Amy Koch's recent interviews with local media, coupled as they as are with the news of Michael Brodkorb's serious one-vehicle accident last Wednesday night, give rise once more to discussion of motive and blame in her fall from power in December 2011 in the aftermath of their love affair.
In this morning's Blotter, City Pages blogger Aaron Rupar provides a handy digest of the news reports in Amy Koch owns bowling alley, says "I really like the people I have working for me":
Much like her paramour Michael Brodkorb did in October, Amy Koch did the media rounds last week and gave interviews about her December 2011 ouster as Senate Majority Leader to MinnPost, the Star Tribune, the AP, and anybody on the street who would listen.
And yet, Bluestem wonders what is particularly newsworthy here, save for a serious accident involving a private citizen, a mishap made front-page newsworthy only because of Brodkorb's continued litigation against the Minnesota Senate. We look for news of Brodkorb's continued improvement and release, and withhold judgment on the state patrol report of alcohol present on Mr. Brodkorb's breath until further tests and possible charges are released.
Bluestem is not, after all, Minnesota Democrats Exposed, where Michael Brodkorb published and re-published accounts of driving stops far less damaging to the political enemies he exposed than his wreck has proven to his own well-being.
As sympathetic as Brodkorb's broken body or Koch's current gig as mistress of a bowling alley might be, neither demonstrates that Brodkorb was victim of gender discrimination when fired by the state senate, the sole remaining claim in his lawsuit.
While the former incident is indeed an accident, Koch's pre-accident interview with Baird Helgeson seems designed to stoke the dying embers of public interest in the firing, a way of trying his legal claims in the court of public opinion.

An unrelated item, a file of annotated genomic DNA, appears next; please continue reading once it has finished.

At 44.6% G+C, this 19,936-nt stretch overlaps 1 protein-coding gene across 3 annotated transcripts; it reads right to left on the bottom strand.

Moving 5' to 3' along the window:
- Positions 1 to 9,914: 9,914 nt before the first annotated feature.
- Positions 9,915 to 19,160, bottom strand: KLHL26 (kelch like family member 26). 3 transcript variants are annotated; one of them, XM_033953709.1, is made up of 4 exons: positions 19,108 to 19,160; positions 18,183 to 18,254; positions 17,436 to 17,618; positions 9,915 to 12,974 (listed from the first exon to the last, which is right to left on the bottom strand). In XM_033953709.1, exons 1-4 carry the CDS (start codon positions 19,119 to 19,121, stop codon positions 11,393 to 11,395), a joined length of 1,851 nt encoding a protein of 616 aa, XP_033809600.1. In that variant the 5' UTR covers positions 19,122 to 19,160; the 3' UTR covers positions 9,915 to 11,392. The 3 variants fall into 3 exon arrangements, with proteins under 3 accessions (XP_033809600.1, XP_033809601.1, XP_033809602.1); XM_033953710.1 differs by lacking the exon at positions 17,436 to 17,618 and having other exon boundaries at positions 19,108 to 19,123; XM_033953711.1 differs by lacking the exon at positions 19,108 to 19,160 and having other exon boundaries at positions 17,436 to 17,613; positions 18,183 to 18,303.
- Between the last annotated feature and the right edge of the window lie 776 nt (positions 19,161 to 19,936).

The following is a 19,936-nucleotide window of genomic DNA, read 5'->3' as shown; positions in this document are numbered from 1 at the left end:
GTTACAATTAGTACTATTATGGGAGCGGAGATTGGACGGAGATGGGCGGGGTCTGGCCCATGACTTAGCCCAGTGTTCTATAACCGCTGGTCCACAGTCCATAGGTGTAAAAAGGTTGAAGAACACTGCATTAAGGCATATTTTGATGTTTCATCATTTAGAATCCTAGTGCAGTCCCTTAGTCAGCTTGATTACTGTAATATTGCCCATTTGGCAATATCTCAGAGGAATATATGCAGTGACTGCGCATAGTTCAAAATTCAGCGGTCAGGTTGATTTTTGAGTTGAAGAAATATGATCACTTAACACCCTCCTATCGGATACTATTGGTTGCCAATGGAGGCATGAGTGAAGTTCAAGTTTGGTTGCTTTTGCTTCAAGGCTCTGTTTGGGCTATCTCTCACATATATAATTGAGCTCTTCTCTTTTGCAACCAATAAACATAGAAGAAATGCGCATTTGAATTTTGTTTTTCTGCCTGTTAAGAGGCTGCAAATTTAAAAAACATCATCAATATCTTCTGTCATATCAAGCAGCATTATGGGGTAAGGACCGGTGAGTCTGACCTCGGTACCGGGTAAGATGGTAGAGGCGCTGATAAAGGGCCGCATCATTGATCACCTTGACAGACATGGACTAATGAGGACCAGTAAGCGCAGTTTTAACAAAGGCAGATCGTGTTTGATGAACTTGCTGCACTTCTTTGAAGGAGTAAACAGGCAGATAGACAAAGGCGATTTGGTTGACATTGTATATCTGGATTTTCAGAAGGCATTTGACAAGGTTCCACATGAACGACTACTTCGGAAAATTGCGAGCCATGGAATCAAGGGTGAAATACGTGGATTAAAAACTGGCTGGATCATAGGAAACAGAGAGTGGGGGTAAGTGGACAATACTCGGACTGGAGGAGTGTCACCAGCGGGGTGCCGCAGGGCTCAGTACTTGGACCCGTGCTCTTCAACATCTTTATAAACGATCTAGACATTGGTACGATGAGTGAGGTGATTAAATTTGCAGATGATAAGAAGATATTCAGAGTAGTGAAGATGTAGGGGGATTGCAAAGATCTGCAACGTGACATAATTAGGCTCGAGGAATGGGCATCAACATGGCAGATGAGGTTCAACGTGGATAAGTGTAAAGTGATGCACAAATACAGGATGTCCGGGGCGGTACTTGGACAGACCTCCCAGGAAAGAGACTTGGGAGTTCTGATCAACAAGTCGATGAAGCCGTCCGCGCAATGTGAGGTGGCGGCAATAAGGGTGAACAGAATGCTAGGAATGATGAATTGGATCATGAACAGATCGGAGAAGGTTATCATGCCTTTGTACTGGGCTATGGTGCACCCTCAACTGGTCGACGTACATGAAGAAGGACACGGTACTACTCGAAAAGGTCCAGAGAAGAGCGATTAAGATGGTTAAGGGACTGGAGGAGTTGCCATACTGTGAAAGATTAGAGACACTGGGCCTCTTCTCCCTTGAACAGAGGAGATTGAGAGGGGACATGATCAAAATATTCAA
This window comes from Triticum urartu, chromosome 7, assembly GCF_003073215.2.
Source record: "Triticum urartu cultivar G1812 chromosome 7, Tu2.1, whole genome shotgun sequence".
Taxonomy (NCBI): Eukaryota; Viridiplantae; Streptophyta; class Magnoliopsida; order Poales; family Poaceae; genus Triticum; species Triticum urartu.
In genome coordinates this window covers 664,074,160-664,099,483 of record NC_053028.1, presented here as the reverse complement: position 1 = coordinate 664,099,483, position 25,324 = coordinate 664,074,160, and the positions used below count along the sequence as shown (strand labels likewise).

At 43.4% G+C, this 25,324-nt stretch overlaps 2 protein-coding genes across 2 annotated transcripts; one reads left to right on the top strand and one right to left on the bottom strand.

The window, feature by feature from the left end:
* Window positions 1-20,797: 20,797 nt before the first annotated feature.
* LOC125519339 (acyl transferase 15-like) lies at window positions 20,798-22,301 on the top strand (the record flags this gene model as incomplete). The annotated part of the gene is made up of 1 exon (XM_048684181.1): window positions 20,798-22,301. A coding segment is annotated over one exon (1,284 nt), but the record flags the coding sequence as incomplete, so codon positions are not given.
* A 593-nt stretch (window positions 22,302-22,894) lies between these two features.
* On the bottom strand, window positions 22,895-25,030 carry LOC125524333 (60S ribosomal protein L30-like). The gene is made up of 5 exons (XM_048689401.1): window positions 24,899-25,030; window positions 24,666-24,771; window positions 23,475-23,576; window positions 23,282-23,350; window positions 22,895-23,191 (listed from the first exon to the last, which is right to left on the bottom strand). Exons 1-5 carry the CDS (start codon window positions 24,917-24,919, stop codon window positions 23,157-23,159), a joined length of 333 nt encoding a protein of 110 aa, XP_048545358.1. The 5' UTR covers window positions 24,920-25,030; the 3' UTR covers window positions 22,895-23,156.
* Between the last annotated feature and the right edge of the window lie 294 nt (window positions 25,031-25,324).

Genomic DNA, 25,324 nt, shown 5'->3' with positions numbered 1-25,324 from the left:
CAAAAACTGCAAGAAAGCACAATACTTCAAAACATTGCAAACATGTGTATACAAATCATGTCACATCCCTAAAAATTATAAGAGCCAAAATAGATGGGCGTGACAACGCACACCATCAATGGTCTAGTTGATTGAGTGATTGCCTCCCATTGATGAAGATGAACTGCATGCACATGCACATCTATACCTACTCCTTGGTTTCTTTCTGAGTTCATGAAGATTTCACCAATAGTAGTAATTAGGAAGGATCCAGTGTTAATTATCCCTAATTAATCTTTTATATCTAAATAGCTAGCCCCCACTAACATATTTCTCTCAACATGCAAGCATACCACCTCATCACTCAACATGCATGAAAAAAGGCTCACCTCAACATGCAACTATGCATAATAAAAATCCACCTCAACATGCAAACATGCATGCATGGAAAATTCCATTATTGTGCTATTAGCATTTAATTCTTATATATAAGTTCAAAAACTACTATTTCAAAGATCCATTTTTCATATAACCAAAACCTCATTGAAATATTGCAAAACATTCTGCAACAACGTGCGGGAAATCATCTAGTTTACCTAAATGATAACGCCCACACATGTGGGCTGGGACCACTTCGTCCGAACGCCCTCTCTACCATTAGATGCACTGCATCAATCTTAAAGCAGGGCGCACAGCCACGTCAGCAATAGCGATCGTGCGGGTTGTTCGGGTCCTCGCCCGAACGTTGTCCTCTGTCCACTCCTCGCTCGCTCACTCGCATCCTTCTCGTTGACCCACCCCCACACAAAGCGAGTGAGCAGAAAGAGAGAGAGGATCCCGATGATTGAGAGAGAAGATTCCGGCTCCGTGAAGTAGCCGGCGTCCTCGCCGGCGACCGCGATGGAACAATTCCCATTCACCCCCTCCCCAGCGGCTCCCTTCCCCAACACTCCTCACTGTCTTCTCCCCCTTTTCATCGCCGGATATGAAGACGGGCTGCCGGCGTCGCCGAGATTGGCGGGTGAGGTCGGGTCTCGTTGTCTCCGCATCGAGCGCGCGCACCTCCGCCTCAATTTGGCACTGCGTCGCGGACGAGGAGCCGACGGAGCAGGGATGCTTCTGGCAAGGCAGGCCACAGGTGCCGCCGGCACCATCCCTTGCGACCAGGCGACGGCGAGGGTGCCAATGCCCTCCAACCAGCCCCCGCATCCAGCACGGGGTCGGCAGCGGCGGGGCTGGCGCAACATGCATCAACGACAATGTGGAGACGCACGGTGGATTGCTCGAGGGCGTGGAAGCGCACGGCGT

Friends of Bluestem speculate whether this is yet another thrust to try to get the Senate--now controlled by Democrats entirely blameless in the power grapplings of 2011--to settle with Brodkorb, while admitting no blame. Bluestem hopes that Majority Leader Bakk not give into this temptation, for Mr. Brodkorb's claim seems weak, while his political style needs no encouragement.
The claims of Michel fibbing in the ethics hearings were aired on a least one progressive blog sympathetic to Brodkorb, while Sarah Janezcek proposed the case of the sexist coup on her site months ago. Koch's vague stories seem old hat.
To be sure, there are bits of gossip in the Helgeson story that are twitter-worthy. Bluestem was flabbergasted to learn that our old friend Todd Rapp had a hand in setting up the total fail of a press conference in which Republican Senate leadership presented a unified male face to wave Majority Leader Koch's Scarlet Letter to the world, without disclosing the identity of her paramour.
And given that Himle Rapp had the Vikings stadium among their clients' interests can put to bed one of the more preposterous storylines of December 2011: that Brodkorb and Koch were done in by stadium foes. Remember that one? No? MinnPost's Cyndy Brucato dutifully left that Christmas gift beneath the tree in Stadium politics played role in Koch and Brodkorb dismissal, insiders say.
And given that Senator Julie Rosen had successfully achieved a stadium deal by May 2012, one might argue that reports of sexism in the Minnesota Senate are greatly exaggerated.
Indeed, the Macbethery of Majority Leader Koch's downfall seems to Bluestem to be less a consequence of sexism than simply of her membership in a pack of--we will not say wolves, as scientists who study animal behavior tell us that wolves have have greater honor in their social survival strategies.
Other explanations will be advanced no doubt. Indeed, one commenter in the Star Tribune, a Nathan Hale, who has but one life to live as a sock puppet in the comment section of the Star Tribune, assigns all blame for the "coup" leading to Koch's downfall to one Brad Biers, now communications director to Minority Leader Hann. Mr. Hale believes that Biers was jealous of Brodkorb's job, and thus schemed to obtain his current position.
Never mind that Dave Senjem took Koch's place, and Steve Sviggum, that of Brodkorb, while Biers remained as a committee aide for the remainder of the last session. Indeed, in light of the fact that Senator Hann only gained leadership of his caucus with the loss of the Republican majority in November's election, Bluestem can only hope that Biers start scheming in earnest again.
Photo: Leadership announces the end of the state shutdown. Koch is in the light blue jacket, and that looks like Brodkorb behind Dayton's shoulder. Via the Christian Science Monitor.
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